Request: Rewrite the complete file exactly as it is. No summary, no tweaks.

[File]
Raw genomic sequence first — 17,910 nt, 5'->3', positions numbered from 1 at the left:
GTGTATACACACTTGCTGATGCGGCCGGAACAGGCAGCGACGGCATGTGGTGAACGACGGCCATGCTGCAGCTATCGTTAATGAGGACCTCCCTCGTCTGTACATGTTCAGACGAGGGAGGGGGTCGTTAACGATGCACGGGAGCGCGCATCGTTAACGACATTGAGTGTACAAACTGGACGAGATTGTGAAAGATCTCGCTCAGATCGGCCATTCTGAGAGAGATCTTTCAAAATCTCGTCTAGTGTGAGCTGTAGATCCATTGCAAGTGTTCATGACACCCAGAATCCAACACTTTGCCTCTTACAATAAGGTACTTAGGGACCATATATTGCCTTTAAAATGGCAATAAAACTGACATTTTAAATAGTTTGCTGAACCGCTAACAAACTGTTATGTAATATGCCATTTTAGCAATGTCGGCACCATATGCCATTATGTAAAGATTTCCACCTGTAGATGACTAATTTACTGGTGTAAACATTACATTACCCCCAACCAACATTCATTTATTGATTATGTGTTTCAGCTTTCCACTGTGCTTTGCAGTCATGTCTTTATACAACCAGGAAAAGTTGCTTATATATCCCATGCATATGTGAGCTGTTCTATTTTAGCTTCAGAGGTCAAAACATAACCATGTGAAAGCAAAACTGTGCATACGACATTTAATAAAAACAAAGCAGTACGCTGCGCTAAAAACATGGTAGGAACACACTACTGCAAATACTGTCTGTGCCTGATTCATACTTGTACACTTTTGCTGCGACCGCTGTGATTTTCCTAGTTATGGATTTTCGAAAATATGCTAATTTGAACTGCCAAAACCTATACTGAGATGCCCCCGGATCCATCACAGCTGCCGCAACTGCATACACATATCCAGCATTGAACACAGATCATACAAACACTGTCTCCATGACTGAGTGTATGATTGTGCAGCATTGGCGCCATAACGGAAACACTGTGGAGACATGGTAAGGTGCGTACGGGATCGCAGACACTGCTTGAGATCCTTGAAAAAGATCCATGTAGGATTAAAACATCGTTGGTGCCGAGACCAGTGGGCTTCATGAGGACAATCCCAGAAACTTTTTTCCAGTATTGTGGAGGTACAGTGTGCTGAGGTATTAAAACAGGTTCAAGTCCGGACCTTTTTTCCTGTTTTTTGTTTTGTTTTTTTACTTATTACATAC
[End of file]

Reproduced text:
Raw genomic sequence first — 17,910 nt, 5'->3', positions numbered from 1 at the left:
GTGTATACACACTTGCTGATGCGGCCGGAACAGGCAGCGACGGCATGTGGTGAACGACGGCCATGCTGCAGCTATCGTTAATGAGGACCTCCCTCGTCTGTACATGTTCAGACGAGGGAGGGGGTCGTTAACGATGCACGGGAGCGCGCATCGTTAACGACATTGAGTGTACAAACTGGACGAGATTGTGAAAGATCTCGCTCAGATCGGCCATTCTGAGAGAGATCTTTCAAAATCTCGTCTAGTGTGAGCTGTAGATCCATTGCAAGTGTTCATGACACCCAGAATCCAACACTTTGCCTCTTACAATAAGGTACTTAGGGACCATATATTGCCTTTAAAATGGCAATAAAACTGACATTTTAAATAGTTTGCTGAACCGCTAACAAACTGTTATGTAATATGCCATTTTAGCAATGTCGGCACCATATGCCATTATGTAAAGATTTCCACCTGTAGATGACTAATTTACTGGTGTAAACATTACATTACCCCCAACCAACATTCATTTATTGATTATGTGTTTCAGCTTTCCACTGTGCTTTGCAGTCATGTCTTTATACAACCAGGAAAAGTTGCTTATATATCCCATGCATATGTGAGCTGTTCTATTTTAGCTTCAGAGGTCAAAACATAACCATGTGAAAGCAAAACTGTGCATACGACATTTAATAAAAACAAAGCAGTACGCTGCGCTAAAAACATGGTAGGAACACACTACTGCAAATACTGTCTGTGCCTGATTCATACTTGTACACTTTTGCTGCGACCGCTGTGATTTTCCTAGTTATGGATTTTCGAAAATATGCTAATTTGAACTGCCAAAACCTATACTGAGATGCCCCCGGATCCATCACAGCTGCCGCAACTGCATACACATATCCAGCATTGAACACAGATCATACAAACACTGTCTCCATGACTGAGTGTATGATTGTGCAGCATTGGCGCCATAACGGAAACACTGTGGAGACATGGTAAGGTGCGTACGGGATCGCAGACACTGCTTGAGATCCTTGAAAAAGATCCATGTAGGATTAAAACATCGTTGGTGCCGAGACCAGTGGGCTTCATGAGGACAATCCCAGAAACTTTTTTCCAGTATTGTGGAGGTACAGTGTGCTGAGGTATTAAAACAGGTTCAAGTCCGGACCTTTTTTCCTGTTTTTTGTTTTGTTTTTTTACTTATTACATAC